The entry of the Baby Boomers into Senior Living will demand major changes. This demographic, which makes up over 20% of the U.S. population and is the largest senior cohort in history, will be entering the Senior Living market over the next 20 years. As part of our ongoing Research and Development initiative to be more knowledgeable about key trends in residential design, KEPHART led a tour to a range of Senior Living communities in the Denver metro area. On our tour, we spoke with community managers who helped us identify six key spaces that are crucial to attracting Baby Boomers. Below are actionable suggestions for how to update your community to meet the needs of this demographic.
1. Community Gathering Space – On our tour, all ten building managers expressed the need to have bigger and better spaces to host large gatherings for all residents to attend. Fulfill this desire with a multi-use space that has flexible walls and furnishings that can easily be reconfigured to adapt from meeting a variety of everyday needs to accommodating special get togethers. Having a large community space could be used to build good-will and attract new residents by hosting events open to the general public, such as concerts, to create a link to the surrounding community.
2. Residences – Focus on maximizing space. Downsizing is a major barrier to moving into a Senior Living community. Suggestions are:
- Include “Universal Design” concepts to make spaces more versatile, like closet organizers, built-in cabinets, and shelving with pull-out drawers to save floor area and reduce bending.
- Increase the size of windows and decrease the number of walls.
- Make rooms feel larger and taller by reducing the number of floor finishes, running kitchen cabinets up to the ceiling, and installing wall washing lighting.
- Provide dining at islands and peninsulas and eliminate the dining room to maximize the openness of the floor plan and allow for multiple furnishing options.
3. Dining – To cater to different needs and desires, provide a variety of dining experiences for residents. Consider adding a bistro, a pub, and grab-and-go options. Beyond a big dining room, be sure to provide intimate spaces for residents to enjoy a casual meal or game with friends and family.
4. Outdoor Areas – Connecting with nature and being outside are known to yield positive health benefits. Provide more of these spaces and offer programming within them. Consider adding a community garden area with raised beds, incorporate connections to neighborhood trails, include patios and balconies that are large enough to accommodate seating and tables, and design parking to accommodate multiple uses such as farmers’ markets, craft shows, and food trucks.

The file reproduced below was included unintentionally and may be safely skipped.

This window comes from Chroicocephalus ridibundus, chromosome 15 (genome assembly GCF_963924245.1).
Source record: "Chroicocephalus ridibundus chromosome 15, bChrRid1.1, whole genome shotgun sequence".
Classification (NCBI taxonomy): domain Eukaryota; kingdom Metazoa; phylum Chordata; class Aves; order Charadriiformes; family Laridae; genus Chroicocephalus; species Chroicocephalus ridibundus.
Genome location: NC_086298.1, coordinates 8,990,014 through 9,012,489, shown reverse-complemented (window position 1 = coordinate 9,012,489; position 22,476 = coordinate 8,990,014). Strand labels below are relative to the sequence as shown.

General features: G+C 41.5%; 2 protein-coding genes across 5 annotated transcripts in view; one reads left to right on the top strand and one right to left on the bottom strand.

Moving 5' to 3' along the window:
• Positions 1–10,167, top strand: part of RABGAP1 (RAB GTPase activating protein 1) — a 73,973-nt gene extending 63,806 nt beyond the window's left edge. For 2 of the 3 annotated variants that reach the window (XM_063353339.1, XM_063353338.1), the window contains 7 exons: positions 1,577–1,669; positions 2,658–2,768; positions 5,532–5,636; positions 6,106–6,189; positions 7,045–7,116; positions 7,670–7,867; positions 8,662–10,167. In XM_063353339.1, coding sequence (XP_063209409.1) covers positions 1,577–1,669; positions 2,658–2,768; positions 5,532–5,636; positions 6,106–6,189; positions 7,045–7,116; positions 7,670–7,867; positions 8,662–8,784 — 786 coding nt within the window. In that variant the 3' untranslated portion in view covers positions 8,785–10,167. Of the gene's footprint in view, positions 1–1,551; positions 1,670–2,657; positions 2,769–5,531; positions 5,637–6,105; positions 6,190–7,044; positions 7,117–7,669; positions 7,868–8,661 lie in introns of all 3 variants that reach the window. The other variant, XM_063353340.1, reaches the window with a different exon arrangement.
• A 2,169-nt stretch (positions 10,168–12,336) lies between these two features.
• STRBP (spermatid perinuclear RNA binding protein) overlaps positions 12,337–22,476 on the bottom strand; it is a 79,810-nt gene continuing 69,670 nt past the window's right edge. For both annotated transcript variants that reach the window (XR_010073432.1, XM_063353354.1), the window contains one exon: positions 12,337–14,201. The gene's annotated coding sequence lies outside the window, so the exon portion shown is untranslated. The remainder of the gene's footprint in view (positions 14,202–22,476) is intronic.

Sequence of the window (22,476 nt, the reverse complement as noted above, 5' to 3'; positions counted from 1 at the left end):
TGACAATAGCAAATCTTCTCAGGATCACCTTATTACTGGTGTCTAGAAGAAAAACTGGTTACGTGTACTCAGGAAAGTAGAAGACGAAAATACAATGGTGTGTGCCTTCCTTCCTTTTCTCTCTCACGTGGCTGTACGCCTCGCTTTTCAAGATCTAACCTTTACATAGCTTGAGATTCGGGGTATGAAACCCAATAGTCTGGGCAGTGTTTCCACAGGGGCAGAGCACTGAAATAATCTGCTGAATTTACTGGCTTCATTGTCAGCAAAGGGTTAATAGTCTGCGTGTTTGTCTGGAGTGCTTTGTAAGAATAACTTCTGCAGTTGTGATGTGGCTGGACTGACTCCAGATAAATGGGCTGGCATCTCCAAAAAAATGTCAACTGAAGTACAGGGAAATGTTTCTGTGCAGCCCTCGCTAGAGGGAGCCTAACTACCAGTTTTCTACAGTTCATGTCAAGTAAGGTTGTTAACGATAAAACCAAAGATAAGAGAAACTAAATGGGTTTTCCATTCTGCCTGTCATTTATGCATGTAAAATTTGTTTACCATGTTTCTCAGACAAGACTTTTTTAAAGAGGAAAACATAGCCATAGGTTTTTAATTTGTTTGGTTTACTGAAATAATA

5. Corridors – Circulation space should be diverse in order to avoid an “institutional” feeling. Corridors should be bright (include natural light with windows and skylights), colorful, varied in width and height, and allow for residents to personalize the area near their apartment.
6. Staff Spaces – Don’t overlook the needs of staff when upgrading your community. We heard over and over that recruiting and retaining employees is a major challenge. Be sure to include spaces that nurture staff – comfortable break rooms with a variety of seating, outdoor patios just for them, on-site gyms ad child care, etc.
If you are building a community from the ground up, another important consideration beyond these six spaces is location. The Baby Boomers want to live in a place that will allow them to stay socially engaged and active. Look for sites that can provide convenient access to shopping, healthcare, entertainment and recreation. If these things are close enough, you can effectively reduce the number of on-site amenities that need to be provided.
KEPHART is committed to continued research and development to create better living environments for aging. Some of the images shown above are not from KEPHART projects and were selected because they best illustrate our thinking. We look forward to talking with you about how we can assist you with your Senior Living community.